Amanda Ripley Would Be Our Public Relations Coordinator . . .


Amanda Ripley Speaking at Glenbard North High School - October 14, 2014

Amanda Ripley Speaking at Glenbard North High School – October 14, 2014

Ripley, A. (2014). The smartest kids in the world: And how they got that way. New York: Simon & Schuster


I haven’t written an update here for about a year. But I have been overwhelmed with requests from my readers to persevere . . . OK, actually I just realized that I read closer when I hold myself accountable for writing a post about the book I am reading. So here we go . . .

I figured I would make my triumphant return by sharing Amanda Ripley’s great book in case anyone out there interested in education has not read it yet. We were fortunate in my district to partner with our Glenbard Parent Series and bring Ms. Ripley in to our district to speak to our entire staff. I also got the chance to talk to her after her keynote, and I learned a lot from her perspective as someone who is not an educator, but is an amazing investigative journalist writing about education.

WARNING: This post includes spoilers regarding her conclusions. If you haven’t read the book and know you are the type of person who won’t read it if you know “where it is going”, please just stop here and go read the book. Otherwise, read on for the moments from the book that I found most salient and motivating. I do not try to summarize any of the students’ individual stories here, but this is where the book really comes to life and why you need to read it yourself. It is the poignant student perspectives she captures so richly that make the book’s recommendations for reform so compelling.

In a perfect school, Amanda Ripley Would Be Our Public Relations Coordinator. Ok so I need to remind you here that this blog is completely hypothetical. In a real world, she would be a bad choice for this role, because I am afraid she would be a little “too” honest if there is such a thing in public service (her take on high school sports, for example, would not go over well). However, in a perfect, hypothetical world she would be an ideal public relations coordinator for our school district because she would tell a narrative about our students, families, and teachers that would emphasize how urgently important it is for us to have high expectations for our students and back up these high expectations with actions that send the right signals to our students.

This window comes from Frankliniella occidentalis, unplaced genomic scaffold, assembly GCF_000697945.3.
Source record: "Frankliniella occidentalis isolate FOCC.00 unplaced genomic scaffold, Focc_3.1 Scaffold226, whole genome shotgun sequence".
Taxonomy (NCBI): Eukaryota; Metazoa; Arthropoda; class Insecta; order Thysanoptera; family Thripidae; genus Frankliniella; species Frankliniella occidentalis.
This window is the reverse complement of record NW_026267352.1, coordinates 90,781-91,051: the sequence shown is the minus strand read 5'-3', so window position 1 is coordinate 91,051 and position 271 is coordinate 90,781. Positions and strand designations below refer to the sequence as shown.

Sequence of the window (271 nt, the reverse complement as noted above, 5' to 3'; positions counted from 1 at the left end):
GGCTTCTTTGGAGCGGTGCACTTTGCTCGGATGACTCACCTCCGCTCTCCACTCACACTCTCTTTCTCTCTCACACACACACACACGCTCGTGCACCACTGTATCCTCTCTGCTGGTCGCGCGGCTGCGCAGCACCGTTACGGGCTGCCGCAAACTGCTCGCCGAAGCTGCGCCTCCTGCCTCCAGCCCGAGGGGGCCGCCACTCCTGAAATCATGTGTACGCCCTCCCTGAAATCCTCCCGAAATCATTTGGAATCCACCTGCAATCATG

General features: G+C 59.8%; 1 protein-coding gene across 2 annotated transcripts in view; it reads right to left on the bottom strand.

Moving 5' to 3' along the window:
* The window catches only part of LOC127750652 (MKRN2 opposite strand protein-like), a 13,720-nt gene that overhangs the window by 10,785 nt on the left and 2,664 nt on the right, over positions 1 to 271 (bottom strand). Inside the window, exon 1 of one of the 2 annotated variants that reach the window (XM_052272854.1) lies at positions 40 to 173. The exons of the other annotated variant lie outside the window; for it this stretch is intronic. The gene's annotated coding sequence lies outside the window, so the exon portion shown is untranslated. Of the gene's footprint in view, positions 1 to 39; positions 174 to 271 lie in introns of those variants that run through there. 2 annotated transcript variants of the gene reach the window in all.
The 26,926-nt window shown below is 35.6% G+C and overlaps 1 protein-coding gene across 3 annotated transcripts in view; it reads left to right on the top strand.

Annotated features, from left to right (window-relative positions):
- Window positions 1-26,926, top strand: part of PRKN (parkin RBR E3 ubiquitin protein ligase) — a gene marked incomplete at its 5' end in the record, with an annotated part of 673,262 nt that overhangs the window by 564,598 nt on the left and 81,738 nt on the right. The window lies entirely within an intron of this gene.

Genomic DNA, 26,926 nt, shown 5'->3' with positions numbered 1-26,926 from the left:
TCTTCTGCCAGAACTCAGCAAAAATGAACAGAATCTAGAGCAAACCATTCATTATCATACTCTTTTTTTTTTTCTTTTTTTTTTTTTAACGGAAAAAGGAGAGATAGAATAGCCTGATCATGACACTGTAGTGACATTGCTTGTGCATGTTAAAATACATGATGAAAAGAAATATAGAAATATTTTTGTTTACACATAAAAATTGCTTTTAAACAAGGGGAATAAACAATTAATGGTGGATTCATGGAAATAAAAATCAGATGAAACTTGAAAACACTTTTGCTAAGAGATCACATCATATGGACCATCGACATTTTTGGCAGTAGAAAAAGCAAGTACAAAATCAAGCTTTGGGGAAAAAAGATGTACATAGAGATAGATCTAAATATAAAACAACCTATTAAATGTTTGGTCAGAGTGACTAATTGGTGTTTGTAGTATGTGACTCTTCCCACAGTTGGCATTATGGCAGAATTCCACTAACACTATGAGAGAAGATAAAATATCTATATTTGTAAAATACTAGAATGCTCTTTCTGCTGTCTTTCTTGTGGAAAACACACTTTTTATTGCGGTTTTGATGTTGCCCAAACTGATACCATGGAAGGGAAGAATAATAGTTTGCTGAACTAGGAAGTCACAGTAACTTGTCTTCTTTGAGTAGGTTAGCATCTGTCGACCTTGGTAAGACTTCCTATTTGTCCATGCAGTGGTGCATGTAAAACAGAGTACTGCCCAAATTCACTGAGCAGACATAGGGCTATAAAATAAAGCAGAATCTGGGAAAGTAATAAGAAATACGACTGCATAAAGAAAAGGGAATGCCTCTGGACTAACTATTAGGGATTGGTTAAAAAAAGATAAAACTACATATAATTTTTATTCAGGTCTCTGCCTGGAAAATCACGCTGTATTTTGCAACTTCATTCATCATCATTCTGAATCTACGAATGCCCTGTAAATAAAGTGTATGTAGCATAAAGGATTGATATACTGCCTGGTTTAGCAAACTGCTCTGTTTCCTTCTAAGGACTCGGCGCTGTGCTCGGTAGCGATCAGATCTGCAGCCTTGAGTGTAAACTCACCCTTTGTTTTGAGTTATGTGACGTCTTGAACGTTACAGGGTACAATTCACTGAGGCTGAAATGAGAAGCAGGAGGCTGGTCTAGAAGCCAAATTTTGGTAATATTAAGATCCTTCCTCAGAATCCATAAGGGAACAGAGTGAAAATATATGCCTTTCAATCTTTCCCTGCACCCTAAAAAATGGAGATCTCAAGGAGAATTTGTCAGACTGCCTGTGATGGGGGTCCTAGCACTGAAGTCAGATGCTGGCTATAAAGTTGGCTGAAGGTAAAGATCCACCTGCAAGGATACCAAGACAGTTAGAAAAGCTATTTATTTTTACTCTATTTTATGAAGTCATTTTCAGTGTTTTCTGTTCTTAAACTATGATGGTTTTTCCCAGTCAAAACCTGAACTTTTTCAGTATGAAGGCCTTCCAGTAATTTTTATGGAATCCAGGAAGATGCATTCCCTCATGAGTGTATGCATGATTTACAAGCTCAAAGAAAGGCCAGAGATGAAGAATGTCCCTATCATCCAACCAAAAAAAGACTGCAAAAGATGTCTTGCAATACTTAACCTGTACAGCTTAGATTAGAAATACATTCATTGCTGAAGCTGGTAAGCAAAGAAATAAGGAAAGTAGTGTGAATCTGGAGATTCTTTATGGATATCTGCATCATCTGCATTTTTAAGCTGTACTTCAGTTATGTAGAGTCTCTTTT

At the outset, I would like acknowledge that there have been several excellent critiques published over the last couple years that have taken issue with the misuse of the word “rigor” in education circles. However, I think if you read her book, I think you will find that this criticism does not apply to Ripley because she defines it so comprehensively throughout the book. In fact, to put the biggest spoiler right up front, her conclusion is unequivocal on this term alone: “One thing was clear: To give our kids the kind of education they deserved, we had to first agree that rigor mattered most of all; that school existed to help kids learn to think, to work hard, and yes, to fail. That was the core consensus that made everything else possible.” (p.193)

Here is the frame for this bestseller: Ripley studies 3 U.S. high school students studying abroad in Finland, Poland, and South Korea in depth, while also analyzing results from many other U.S. exchange students in these nations and students native to these 3 nations doing exchanges in the U.S. She juxtaposes these very personal vignettes and survey results with her own investigative reporting, which includes interviews with educators and policymakers around the world, data analysis, and personal projects (she personally took the PISA test to see what it was like).